Say you’re looking to create a new product or app. It’s loaded with features and founded on a concept good enough to disrupt a whole industry. You are sure you’re the next game changer in the arena.
And the best part? Your idea is one of those rare ones that can actually scale globally and deliver value in several different countries.
Great! Just get started already, right?
For starters, you’re severely lacking in compute power. No servers. No tech resources. No full stack developers. No designers. Even before you set out for a run, you’re effectively hamstrung.
Think of AWS as an invisible gargantua-sized Lego set. It comes packed with tiny blocks that fit into each other to be combined in a million different permutations and combinations to create the product you want.
This happens because of how modular AWS really is. Storage, computing, databases all became simple and singular components developers could pick and choose as they work on an ad hoc basis.
Essentially, Amazon succeeded in breaking the power of an enterprise-level data center down into something a university student in their dorm could use as they pleased.
As numero uno analyst Ben Thompson points out in his timeless piece, Amazon’s cloud arm could well be an offshoot of a book Jeff Bezos fell in love with ages ago — Creation: Life and How To Make It by Steve Grand.
The book talks about a game called Creatures. The game let players design and nurture intelligent life by using building blocks called primitives. By simple rules of addition, one could build an entirely unique life form by choosing different kinds of primitives.
And this is the solution Amazon capitalized on. AWS didn’t have to be responsible for preempting every issue developers have and figuring out how to solve it, for that would be a Sisyphean ordeal.
All they had to do was give them the tools they need to solve problems on their own. This saw the rebirth of cloud computing services as the PaaS model: Platform as a Service.
Today, thanks to AWS’ giant strides in making the power of serverless computing and cloud security so accessible to players of every size and shape, almost every hot new startup in the tech world is an Amazon Web Services subscriber.
But for the uninitiated, AWS could seem quite daunting. It has countless services and apps that one could use to scale their business.
Naturally, this gives rise to a lot of questions around the whole thing. But, in reality, it’s anything but complicated.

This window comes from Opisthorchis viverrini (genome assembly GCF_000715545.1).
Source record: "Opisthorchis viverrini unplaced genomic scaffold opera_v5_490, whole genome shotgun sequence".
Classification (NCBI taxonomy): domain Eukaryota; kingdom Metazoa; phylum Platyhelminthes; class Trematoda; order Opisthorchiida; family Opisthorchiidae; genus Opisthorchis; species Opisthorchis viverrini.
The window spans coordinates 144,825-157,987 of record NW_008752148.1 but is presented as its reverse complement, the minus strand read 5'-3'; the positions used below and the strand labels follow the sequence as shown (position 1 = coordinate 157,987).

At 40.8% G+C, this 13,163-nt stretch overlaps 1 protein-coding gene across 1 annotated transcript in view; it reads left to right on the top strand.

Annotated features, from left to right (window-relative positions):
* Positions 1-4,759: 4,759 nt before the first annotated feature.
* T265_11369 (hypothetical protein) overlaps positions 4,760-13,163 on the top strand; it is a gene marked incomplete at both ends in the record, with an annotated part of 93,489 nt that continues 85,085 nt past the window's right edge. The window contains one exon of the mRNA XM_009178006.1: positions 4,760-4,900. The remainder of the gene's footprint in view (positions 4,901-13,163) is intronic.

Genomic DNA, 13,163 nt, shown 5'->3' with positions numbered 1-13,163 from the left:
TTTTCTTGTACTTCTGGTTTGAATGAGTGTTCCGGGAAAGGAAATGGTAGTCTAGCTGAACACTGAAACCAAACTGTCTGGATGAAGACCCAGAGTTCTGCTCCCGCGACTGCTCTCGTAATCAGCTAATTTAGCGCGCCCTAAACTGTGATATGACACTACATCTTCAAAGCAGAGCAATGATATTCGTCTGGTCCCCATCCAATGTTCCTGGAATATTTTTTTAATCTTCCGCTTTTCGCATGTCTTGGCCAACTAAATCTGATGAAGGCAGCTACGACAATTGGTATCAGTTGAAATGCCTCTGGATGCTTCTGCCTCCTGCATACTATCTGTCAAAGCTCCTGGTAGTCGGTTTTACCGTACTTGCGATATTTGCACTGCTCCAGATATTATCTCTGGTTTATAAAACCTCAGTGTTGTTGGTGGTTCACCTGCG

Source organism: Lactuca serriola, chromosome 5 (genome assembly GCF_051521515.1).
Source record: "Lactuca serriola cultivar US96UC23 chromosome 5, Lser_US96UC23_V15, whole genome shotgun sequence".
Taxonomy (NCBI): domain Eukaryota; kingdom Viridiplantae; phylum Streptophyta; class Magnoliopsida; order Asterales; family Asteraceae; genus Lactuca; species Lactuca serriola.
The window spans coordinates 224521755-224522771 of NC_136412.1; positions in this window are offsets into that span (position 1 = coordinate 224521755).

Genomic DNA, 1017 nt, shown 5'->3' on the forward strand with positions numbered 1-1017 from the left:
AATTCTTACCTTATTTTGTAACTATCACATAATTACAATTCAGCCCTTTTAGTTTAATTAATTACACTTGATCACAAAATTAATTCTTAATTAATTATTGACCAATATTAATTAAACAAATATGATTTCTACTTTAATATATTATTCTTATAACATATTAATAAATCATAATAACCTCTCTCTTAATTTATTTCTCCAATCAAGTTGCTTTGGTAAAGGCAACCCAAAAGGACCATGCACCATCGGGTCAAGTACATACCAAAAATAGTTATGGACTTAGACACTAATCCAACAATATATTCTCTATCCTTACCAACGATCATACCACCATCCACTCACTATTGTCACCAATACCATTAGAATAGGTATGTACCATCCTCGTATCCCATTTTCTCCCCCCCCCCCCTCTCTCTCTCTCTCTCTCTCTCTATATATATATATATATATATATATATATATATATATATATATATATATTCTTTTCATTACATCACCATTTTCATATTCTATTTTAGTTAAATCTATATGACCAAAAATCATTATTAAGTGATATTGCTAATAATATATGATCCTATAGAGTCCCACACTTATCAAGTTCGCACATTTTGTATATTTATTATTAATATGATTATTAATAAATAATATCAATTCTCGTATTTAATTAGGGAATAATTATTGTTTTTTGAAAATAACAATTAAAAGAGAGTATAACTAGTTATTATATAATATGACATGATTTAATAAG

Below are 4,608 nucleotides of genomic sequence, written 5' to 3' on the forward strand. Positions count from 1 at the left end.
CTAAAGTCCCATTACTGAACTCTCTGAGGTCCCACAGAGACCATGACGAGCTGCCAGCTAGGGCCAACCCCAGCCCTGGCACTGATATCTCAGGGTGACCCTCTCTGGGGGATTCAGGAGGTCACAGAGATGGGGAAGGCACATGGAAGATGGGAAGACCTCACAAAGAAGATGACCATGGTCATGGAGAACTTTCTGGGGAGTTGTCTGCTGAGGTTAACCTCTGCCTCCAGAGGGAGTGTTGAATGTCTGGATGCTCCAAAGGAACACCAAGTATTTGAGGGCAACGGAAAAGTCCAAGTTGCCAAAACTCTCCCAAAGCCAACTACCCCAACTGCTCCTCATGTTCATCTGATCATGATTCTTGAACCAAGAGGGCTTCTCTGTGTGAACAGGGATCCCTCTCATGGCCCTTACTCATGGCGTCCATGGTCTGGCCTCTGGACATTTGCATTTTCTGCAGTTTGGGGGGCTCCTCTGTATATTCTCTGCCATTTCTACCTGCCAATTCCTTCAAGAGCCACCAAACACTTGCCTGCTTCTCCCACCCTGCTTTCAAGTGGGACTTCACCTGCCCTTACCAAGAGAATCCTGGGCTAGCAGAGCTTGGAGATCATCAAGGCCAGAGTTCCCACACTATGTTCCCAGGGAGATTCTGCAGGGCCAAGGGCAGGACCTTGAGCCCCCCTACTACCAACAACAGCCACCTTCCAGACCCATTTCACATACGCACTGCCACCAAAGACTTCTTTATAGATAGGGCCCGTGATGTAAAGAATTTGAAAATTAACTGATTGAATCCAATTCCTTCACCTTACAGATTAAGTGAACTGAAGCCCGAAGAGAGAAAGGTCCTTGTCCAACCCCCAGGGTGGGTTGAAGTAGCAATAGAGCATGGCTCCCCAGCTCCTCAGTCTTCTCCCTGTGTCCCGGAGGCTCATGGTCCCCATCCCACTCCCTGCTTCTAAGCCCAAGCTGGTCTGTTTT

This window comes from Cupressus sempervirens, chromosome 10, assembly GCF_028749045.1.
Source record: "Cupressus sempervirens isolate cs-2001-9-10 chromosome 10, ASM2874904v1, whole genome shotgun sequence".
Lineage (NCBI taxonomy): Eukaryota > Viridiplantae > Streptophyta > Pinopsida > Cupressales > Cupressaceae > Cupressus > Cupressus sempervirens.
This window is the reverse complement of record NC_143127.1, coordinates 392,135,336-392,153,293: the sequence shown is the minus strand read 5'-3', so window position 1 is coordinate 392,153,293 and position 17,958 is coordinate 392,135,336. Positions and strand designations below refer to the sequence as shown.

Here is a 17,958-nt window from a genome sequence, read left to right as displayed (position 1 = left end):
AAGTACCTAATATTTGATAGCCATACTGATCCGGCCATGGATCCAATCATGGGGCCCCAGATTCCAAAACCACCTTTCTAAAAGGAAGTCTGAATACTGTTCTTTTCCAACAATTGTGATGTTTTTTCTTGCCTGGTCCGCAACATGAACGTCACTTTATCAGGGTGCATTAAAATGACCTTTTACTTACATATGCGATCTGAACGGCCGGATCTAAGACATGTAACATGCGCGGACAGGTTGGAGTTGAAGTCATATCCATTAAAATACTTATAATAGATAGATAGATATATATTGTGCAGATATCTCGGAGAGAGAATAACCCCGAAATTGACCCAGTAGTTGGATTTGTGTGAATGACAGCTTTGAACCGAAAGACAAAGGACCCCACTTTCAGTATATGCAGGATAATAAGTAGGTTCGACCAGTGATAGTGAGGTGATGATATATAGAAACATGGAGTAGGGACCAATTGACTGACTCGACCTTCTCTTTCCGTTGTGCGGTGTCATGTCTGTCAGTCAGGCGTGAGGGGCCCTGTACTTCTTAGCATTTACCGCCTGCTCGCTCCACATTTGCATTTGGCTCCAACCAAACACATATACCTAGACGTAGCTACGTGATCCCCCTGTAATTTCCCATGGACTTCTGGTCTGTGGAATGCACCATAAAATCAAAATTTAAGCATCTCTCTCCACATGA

So, to help you out, we looked at the things inside AWS that people had the most trouble grasping and decoded it for you to understand instantly!
Let’s get cracking.
The answer lies in the three S’s: Amazon Simple Storage Service. S3 is essentially simple internet storage backed by a powerful promise: store any amount of data and retrieve any amount of data from anywhere on the web.
This means that businesses of all sizes (from Fortune 500s to your neighbourhood grocery store) can use S3 to store and protect their data for an unlimited number of different reasons — including data lakes, mobile apps, websites, enterprise apps, IoT devices, Big Data analytics, or the trusty old backup-and-restore.
It’s easy-to-use UI lets you configure the platform to comply with your company’s unique requirements — so you’re not stuck adapting to a strange and foreign system’s rules. And the cool part? It’s built for eleven 9’s of durability: 99.999999999%!
Before we answer that, what exactly is a relational database?
Coined by IBM’s E.F. Codd in 1970, the term Relational Database refers to an arrangement of information where the data points can be related to one another.
For instance, an Excel spreadsheet with neatly split rows and columns would be the classic picture of a Relational Database. Inside it, data resides in rows and columns. The rows house the data entries and the columns split them into the categories they belong to.
Relational databases can be of any size. They could be short and simple, like listing down a class of schoolchildren with attributes like names, grades, and ages.